If the industry is to manage handling the rising fuel cost levels and contribute for a more eco-friendly world, accelerating innovative technology development in the field of reducing vessel CO2 emissions is integral. This can come to fruition via the employment of various CO2 abatement-related technologies like hybrid contra-rotating mechanism-based propulsion systems, plants using liquefied natural gas, low-friction coatings and solar power. The current video focuses on the proprietary Mitsubishi Air-Lubrication System (MALS), which contributes to the reducing of frictional resistance that occurs between the hull of the vessel and seawater via the use of air bubbles along the vessel’s bottom.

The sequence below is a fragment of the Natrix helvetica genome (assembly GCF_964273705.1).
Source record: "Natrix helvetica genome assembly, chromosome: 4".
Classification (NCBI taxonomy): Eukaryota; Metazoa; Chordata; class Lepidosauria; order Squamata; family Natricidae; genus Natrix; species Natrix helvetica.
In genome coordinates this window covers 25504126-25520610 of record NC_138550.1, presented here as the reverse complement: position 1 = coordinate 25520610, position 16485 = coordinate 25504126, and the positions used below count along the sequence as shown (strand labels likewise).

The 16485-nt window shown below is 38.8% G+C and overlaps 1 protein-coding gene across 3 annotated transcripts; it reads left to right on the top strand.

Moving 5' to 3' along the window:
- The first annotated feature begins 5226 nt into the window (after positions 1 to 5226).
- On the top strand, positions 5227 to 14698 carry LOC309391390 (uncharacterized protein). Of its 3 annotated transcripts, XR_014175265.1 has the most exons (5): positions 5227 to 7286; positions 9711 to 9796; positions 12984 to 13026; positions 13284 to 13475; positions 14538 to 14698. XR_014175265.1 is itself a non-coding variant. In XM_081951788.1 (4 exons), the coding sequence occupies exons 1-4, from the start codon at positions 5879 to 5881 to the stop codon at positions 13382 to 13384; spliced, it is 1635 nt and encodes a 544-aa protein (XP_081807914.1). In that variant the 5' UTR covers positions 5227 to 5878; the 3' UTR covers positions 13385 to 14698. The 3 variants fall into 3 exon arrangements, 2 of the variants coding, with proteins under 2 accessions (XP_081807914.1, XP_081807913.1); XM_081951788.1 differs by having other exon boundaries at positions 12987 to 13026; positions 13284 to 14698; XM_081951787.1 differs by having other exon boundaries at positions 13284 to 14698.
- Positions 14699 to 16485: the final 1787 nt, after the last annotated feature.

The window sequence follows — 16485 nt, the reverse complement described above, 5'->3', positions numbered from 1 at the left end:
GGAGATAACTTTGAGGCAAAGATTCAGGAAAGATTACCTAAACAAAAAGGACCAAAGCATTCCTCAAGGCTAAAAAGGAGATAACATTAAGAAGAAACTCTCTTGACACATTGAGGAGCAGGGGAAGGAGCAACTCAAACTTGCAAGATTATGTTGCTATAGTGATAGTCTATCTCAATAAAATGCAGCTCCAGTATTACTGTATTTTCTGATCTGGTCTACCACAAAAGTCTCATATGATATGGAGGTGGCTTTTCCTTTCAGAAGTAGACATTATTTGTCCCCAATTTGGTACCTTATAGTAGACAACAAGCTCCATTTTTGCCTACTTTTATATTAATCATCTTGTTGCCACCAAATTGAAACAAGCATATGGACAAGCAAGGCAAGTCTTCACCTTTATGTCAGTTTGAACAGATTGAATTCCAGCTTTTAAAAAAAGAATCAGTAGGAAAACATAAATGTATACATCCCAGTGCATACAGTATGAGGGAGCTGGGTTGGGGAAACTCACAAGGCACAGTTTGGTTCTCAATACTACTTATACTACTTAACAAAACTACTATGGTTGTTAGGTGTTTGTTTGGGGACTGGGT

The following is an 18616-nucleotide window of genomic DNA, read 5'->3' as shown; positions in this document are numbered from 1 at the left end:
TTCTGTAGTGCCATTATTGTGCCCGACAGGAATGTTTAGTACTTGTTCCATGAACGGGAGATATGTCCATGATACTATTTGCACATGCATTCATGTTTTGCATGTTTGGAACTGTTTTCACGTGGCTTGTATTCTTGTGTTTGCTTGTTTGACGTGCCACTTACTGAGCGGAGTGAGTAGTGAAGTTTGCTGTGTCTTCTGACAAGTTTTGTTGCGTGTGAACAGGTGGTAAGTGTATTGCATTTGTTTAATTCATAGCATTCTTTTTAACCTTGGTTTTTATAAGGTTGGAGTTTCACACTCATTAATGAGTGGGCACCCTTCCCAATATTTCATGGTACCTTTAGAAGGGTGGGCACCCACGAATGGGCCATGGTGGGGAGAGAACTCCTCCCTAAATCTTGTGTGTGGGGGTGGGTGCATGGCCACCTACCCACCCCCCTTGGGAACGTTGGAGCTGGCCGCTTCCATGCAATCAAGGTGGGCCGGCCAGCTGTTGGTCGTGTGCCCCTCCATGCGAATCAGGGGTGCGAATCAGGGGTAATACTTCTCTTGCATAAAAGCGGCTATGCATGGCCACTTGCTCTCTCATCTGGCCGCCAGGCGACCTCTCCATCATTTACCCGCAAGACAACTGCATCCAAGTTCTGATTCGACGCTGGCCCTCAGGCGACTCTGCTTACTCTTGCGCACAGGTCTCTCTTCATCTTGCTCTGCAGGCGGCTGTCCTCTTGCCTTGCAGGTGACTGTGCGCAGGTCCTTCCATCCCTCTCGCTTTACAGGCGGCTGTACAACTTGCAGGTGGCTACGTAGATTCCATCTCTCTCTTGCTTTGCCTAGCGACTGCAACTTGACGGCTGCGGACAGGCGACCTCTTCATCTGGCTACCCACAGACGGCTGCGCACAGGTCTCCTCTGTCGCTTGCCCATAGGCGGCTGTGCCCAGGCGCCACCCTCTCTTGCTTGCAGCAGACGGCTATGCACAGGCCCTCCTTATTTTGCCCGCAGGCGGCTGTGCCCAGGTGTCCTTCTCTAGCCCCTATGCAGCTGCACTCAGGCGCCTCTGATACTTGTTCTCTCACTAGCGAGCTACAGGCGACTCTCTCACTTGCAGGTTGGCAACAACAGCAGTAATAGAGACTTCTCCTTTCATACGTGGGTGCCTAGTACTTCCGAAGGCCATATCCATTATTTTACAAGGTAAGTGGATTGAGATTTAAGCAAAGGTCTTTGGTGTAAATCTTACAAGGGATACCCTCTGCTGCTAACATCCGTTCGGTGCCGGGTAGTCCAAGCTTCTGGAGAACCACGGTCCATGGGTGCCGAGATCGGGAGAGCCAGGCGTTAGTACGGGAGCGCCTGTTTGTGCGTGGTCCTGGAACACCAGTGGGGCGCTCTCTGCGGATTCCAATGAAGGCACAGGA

MALS is the first case involving the use of an air-blower air-lubrication system on ocean-going vessels in the world. It was integrated aboard two module carriers back in 2010 and has reportedly achieved a CO2 emission reduction level of 13%. Using the conclusions derived from our study regarding the practical engineering, technical challenges and principal theory surrounding the MALS in terms of commercial viability as well as efficiency, the technology in question has managed to further expand its use and is now being integrated aboard other types of vessels like ferries, bulk carriers, cruisers etc.